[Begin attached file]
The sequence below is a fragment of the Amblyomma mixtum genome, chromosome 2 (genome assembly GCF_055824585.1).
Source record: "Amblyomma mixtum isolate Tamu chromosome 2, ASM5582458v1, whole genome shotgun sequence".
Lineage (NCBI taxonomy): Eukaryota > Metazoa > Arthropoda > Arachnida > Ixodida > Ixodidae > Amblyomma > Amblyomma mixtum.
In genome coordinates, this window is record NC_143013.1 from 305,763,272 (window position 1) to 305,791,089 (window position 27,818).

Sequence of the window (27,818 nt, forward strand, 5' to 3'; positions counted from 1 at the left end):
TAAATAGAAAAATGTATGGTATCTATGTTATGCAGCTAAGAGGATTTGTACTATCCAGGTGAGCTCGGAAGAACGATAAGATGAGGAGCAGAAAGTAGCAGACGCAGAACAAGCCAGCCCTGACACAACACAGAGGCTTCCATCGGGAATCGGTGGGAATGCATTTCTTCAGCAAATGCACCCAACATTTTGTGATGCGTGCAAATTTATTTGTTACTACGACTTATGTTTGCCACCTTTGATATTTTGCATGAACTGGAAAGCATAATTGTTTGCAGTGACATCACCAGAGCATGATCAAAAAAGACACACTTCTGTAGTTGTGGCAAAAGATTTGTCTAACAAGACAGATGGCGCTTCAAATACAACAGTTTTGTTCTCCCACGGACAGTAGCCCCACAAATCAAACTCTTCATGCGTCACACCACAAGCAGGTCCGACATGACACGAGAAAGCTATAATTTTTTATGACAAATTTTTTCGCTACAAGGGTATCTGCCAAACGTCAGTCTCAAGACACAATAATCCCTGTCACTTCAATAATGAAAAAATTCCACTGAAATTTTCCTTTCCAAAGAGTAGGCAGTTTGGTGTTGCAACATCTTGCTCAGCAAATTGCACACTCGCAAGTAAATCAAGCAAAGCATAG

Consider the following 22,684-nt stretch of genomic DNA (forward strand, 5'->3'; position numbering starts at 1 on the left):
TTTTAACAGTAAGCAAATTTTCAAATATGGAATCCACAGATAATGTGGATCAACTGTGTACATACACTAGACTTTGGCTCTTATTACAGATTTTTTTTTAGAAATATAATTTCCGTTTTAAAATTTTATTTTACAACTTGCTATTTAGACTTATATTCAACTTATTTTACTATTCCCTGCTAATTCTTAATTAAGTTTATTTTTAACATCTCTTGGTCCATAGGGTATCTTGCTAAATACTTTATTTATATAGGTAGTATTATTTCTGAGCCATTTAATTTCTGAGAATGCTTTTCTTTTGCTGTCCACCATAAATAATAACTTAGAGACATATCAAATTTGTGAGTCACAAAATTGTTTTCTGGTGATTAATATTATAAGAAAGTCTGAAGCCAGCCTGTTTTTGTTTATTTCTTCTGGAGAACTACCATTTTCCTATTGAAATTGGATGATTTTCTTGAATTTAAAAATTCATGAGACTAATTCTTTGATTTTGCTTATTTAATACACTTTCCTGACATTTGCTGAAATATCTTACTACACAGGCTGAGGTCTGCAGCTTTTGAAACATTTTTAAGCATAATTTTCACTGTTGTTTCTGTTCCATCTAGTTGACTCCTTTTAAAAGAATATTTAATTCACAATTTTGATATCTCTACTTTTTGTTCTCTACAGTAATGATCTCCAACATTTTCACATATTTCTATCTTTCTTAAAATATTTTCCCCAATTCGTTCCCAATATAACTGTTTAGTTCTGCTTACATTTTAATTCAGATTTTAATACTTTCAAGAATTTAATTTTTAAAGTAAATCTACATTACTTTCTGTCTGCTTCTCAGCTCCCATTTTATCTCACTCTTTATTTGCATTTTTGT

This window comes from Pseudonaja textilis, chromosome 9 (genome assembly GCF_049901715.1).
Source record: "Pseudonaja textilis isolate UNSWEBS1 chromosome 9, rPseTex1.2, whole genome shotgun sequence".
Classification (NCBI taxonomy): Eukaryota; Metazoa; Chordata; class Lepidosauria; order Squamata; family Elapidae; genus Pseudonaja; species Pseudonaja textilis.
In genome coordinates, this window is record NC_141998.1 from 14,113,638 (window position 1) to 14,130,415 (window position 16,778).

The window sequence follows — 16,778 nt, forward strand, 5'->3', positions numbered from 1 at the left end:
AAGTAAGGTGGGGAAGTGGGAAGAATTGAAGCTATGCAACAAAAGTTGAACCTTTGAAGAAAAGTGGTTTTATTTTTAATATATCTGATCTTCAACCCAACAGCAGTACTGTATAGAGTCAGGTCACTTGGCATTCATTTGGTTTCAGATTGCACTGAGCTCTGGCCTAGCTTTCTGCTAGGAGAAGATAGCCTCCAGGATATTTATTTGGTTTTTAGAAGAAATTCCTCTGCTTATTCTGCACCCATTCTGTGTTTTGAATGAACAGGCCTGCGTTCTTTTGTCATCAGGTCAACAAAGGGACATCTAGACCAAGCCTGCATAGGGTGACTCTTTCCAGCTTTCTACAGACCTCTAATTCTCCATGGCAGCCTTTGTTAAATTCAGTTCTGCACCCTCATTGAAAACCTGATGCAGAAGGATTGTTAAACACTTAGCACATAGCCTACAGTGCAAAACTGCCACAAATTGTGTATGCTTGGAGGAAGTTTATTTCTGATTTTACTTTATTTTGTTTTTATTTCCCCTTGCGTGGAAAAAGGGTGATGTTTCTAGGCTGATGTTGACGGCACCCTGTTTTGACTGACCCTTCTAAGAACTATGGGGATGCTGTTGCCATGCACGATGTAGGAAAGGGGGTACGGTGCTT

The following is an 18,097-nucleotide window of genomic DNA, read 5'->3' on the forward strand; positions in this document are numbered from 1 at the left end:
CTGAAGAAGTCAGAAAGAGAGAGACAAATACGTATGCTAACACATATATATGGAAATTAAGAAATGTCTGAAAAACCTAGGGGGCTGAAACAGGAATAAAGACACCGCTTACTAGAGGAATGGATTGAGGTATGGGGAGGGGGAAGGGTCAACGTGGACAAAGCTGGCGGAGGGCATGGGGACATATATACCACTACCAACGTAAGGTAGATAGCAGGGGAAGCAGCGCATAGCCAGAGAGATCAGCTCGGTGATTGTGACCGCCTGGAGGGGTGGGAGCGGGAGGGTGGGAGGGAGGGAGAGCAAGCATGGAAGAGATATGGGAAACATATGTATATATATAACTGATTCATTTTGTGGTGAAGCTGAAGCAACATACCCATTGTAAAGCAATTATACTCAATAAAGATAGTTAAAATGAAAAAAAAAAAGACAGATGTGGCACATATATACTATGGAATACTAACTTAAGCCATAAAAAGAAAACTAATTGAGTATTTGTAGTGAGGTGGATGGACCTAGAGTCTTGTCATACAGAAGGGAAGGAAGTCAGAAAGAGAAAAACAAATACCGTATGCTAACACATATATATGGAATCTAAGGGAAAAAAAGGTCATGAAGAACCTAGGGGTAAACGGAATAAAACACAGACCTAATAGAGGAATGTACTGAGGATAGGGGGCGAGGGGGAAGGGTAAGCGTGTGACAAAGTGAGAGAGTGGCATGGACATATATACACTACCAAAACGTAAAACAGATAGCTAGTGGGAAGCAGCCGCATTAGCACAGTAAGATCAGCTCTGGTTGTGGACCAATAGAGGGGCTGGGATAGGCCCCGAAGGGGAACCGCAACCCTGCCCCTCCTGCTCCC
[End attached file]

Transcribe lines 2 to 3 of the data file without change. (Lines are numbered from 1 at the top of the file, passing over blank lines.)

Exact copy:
Source record: "Amblyomma mixtum isolate Tamu chromosome 2, ASM5582458v1, whole genome shotgun sequence".
Lineage (NCBI taxonomy): Eukaryota > Metazoa > Arthropoda > Arachnida > Ixodida > Ixodidae > Amblyomma > Amblyomma mixtum.